A world-renowned kinetic artist, Yaacov Agam pioneered a new form of art that stresses change and movement. He studied under the Bauhaus’ color-theoretician, Johannes Itten, and then rejected traditional static concepts of painting and sculpture. He has enjoyed great public success since his first one-person show in Paris in 1953, and has become one of the most influential artists of modern times.
Agam was born in 1928 as Yaacov Gipstein in Rishon LeZion (then Mandate Palestine). The son of a Rabbi and Kabbalist, Agam’s initial training in art was at the Bezalel School in Jerusalem. In 1949, he moved to Zurich, staying for two years before he moved to Paris. He remains there to this day with his wife and three children.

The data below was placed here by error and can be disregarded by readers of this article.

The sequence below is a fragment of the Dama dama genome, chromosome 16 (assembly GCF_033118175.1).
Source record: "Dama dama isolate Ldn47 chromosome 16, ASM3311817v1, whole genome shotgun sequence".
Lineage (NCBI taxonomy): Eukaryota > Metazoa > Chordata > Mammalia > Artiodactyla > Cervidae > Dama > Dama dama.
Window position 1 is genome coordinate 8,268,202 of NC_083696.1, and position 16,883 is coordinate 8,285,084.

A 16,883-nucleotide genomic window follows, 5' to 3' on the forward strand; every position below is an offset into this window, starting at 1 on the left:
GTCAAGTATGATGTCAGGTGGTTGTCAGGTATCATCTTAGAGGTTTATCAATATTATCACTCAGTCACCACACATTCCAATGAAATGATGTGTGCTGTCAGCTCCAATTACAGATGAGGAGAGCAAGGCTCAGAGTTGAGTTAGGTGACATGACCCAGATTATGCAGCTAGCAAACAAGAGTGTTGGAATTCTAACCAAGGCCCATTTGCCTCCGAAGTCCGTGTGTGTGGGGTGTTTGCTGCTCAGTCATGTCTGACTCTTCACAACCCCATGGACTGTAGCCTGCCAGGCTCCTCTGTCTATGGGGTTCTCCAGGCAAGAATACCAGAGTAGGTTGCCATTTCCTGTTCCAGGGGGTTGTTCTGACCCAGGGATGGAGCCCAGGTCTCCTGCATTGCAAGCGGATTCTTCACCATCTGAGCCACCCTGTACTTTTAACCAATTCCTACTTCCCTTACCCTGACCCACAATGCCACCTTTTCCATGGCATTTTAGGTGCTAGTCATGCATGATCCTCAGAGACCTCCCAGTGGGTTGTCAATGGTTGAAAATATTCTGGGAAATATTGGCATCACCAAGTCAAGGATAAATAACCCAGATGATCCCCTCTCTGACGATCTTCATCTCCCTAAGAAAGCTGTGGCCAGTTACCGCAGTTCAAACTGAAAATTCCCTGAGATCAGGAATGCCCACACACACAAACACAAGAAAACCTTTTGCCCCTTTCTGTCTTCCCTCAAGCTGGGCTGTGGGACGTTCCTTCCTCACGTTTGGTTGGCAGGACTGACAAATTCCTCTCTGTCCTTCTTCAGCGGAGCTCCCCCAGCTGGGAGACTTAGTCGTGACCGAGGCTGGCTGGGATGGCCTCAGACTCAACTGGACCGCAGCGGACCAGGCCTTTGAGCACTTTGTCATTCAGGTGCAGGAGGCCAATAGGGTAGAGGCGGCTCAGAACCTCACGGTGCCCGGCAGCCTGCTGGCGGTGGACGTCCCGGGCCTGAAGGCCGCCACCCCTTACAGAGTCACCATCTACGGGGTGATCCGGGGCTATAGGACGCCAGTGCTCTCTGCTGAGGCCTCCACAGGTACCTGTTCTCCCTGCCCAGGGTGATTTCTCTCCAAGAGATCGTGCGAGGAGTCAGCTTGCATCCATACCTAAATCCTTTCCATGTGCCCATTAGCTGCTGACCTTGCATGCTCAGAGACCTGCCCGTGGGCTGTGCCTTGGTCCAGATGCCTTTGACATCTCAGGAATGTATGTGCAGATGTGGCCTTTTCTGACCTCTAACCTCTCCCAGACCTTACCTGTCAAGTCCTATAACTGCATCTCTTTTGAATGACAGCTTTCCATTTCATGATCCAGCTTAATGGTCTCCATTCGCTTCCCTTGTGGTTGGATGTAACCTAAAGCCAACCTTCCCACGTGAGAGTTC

His nonrepresentational style is an integration of formalist art with that of the Kabbalah (the study of Hebrew mysticism). He’s created a body of work that’s optic in nature, changing with movement. The viewer may participate by manually transforming the work or by physically passing by, viewing the image change at various angles. His works are collected worldwide and he has enjoyed major museum shows.
Agam works in a variety of media, including painting in two and three-dimensions, drawing, sculpture, ceramics, stained glass, serigraphy, lithography, etching, and combinations of media. His creation of the “Agamograph” (a multiple series of images viewed through a lenticular lens that changes at every angle viewed), has allowed his unique concept to be appreciated by collectors across the world.